Neighborly Neighbors

Because I'm living a fairly actionless life, I kind of like the un-private drama of living in an apartment complex. Sharing walls with strangers makes their ordinary sounds into my own little speculative mysteries. Maybe the couple downstairs isn't a couple at all-- maybe she's being held hostage and that's why their words are clipped and pained. Maybe the man in the basement apartment who apologizes every time his thin and frenzied German Shepherd jumps on me is really a CIA agent and that's why he needs a huge dog. I see this neighbor at 11 in the morning, in a short sleeve off-white business shirt and tie, walking his canine, and I think, that is definitely a secret agent man. Little does he know, I'm also a spy up here on my third floor roost.

Luckily the walls are thick. I can hear the evening movements of my backdoor neighbor because my windows are open and I'm laying on a low couch drifting between reading, napping, and eavesdropping. (Which is fitting, since I'm literally the definition of this word- sitting under the eaves in a room onto which water drips.) I like the word eavesdrop. It sounds innocent. I've never really felt bad eavesdropping- if I can hear it, I should have a right to listen.

Sidenote about eaves dripping:

The note-so-nice neighbors did give me a little neighborly caveat the other day:

Don't put ANYTHING next to the windows in your living room. The sap from the trees out front drips onto everything in August and you can't get it off.

My feet feel like I slid through maple syrup if I walk too close to the window. Teenie got a whole wad of it tangled up in her hair and spent an entire movie picking it out and saying, "I can't believe there's still more of it in there!"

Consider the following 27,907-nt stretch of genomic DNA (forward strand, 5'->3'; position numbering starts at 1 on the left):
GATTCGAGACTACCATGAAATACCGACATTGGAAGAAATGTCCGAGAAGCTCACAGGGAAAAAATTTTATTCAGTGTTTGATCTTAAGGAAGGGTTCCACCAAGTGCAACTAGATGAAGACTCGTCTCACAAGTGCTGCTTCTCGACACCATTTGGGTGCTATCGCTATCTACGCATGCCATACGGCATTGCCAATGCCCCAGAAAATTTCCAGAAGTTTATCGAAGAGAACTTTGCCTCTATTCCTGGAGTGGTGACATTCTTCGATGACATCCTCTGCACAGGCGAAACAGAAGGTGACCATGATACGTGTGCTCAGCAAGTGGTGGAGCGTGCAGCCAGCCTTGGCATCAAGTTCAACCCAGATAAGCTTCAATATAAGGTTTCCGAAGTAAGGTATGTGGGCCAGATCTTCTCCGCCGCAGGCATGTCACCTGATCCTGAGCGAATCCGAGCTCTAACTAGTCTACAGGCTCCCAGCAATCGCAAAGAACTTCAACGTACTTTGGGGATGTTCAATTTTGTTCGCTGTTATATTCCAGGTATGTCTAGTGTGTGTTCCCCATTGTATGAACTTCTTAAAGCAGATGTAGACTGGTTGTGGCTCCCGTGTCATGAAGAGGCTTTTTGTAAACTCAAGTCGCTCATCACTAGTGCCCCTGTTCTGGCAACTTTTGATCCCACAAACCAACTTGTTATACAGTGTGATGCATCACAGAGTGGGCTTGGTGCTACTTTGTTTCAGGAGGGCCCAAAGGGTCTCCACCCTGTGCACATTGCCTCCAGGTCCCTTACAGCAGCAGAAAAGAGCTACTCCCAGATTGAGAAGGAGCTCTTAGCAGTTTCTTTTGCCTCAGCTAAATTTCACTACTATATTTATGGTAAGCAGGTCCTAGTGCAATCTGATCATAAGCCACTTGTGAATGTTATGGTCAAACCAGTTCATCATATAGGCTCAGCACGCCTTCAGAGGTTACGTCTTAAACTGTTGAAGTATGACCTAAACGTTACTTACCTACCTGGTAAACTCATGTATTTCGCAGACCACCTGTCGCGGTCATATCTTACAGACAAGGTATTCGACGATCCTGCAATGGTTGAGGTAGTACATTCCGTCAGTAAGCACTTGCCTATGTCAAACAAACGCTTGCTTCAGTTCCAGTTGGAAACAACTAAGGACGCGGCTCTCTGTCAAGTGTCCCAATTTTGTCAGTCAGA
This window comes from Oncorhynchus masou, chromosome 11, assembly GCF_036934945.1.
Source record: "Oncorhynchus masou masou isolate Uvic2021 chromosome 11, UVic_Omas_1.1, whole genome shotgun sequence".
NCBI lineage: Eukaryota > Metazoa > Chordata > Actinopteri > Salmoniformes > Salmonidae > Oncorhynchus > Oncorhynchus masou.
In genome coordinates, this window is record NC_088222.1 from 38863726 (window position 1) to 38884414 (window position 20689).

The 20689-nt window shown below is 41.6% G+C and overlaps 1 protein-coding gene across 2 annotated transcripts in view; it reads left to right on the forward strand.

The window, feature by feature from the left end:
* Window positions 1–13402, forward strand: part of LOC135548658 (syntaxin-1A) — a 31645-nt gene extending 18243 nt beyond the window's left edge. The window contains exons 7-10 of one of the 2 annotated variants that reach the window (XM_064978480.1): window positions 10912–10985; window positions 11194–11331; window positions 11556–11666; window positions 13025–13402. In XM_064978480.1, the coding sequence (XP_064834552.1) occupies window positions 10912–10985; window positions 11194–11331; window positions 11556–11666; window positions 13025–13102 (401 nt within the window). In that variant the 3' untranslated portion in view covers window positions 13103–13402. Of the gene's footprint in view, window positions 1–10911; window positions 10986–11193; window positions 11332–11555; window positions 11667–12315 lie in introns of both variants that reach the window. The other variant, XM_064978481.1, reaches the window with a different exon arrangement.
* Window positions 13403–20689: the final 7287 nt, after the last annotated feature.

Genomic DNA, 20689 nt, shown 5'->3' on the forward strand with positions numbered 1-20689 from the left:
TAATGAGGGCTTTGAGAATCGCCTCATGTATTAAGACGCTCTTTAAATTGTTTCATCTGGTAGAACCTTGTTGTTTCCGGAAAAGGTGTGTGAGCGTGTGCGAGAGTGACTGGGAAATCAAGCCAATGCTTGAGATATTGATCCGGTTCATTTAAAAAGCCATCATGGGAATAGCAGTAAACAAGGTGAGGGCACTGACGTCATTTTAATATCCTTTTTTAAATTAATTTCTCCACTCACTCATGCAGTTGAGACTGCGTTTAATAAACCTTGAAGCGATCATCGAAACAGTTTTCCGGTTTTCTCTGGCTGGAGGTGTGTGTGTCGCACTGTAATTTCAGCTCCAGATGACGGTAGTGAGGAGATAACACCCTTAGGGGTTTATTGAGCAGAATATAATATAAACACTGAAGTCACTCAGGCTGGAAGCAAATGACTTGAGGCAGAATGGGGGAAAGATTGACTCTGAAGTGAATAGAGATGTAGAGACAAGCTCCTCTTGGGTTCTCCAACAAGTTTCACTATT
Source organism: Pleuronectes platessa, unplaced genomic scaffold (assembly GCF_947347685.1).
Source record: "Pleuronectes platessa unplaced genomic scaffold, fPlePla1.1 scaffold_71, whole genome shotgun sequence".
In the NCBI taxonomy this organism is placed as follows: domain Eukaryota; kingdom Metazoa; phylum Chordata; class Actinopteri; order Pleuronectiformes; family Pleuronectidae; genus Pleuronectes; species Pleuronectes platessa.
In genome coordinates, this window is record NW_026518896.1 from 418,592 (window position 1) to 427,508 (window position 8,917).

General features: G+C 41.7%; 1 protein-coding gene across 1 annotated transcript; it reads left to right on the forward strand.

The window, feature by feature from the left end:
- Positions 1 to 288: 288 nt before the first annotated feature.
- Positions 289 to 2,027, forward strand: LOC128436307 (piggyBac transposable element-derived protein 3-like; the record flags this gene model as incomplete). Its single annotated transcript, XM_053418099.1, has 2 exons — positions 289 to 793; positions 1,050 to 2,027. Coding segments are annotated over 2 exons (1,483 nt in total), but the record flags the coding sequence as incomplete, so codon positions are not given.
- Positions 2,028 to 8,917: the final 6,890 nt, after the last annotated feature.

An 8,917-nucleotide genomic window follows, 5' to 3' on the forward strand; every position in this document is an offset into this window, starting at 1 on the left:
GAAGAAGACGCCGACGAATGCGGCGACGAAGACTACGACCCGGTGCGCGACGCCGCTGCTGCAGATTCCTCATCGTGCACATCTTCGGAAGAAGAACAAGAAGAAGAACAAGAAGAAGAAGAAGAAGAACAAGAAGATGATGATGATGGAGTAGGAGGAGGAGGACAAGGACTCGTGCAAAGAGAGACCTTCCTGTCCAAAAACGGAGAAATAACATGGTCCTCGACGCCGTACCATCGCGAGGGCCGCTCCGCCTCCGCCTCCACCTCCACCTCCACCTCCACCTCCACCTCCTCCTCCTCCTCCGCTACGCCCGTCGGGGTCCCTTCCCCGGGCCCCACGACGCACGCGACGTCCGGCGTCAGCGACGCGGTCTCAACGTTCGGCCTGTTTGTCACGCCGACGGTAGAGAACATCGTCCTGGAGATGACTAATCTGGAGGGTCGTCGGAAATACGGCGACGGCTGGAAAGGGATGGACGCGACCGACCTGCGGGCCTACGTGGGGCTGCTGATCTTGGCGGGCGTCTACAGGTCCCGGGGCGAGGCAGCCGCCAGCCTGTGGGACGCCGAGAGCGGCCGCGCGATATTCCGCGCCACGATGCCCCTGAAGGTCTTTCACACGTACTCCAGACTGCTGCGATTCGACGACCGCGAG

My car door feels like someone smeared a package of Starburst on the side and let it sit in the sun all day, and if you walk out front in flipflops, the ground pulls them right off your feet.

Right now, the neighbor whose kitchen shares a wall with mine, is (hopefully) finishing washing the dishes. I hope he/she is finishing because they've been at it at their sink for over half an hour. There's a steady stream of faucet water being obstructed by hands and china, and behind the shuuuush of water going into the drain is the plunking and clattering of plates, glasses, and silverware being shelved. The water turns off every now and then and I can even hear the soft padding of hands on a dishtowel.

I wonder why this person has no other person talking to them or helping them. Why doesn't he turn on some music? I almost want to call out through my window, "How's the dishwashing going?" just so he/she doesn't seem so lonely.  Then I realize maybe it's my own loneliness I've been listening to.

One last piece of porcelain just made two terminal clangs-- one, when my stranger's hands put it down, and the other, like it had fallen over on the wire drying rack. I feel like I got something done, like I should wipe my hands off on my thighs, once one way, then once the other, like "That's it. Dishes are done."

A sneeze, which felt wierdly intimate. Soft footsteps toward away. A breeze pushing through sappy leaves on its way down from cobalt clouds. This is how my Sunday night sounds.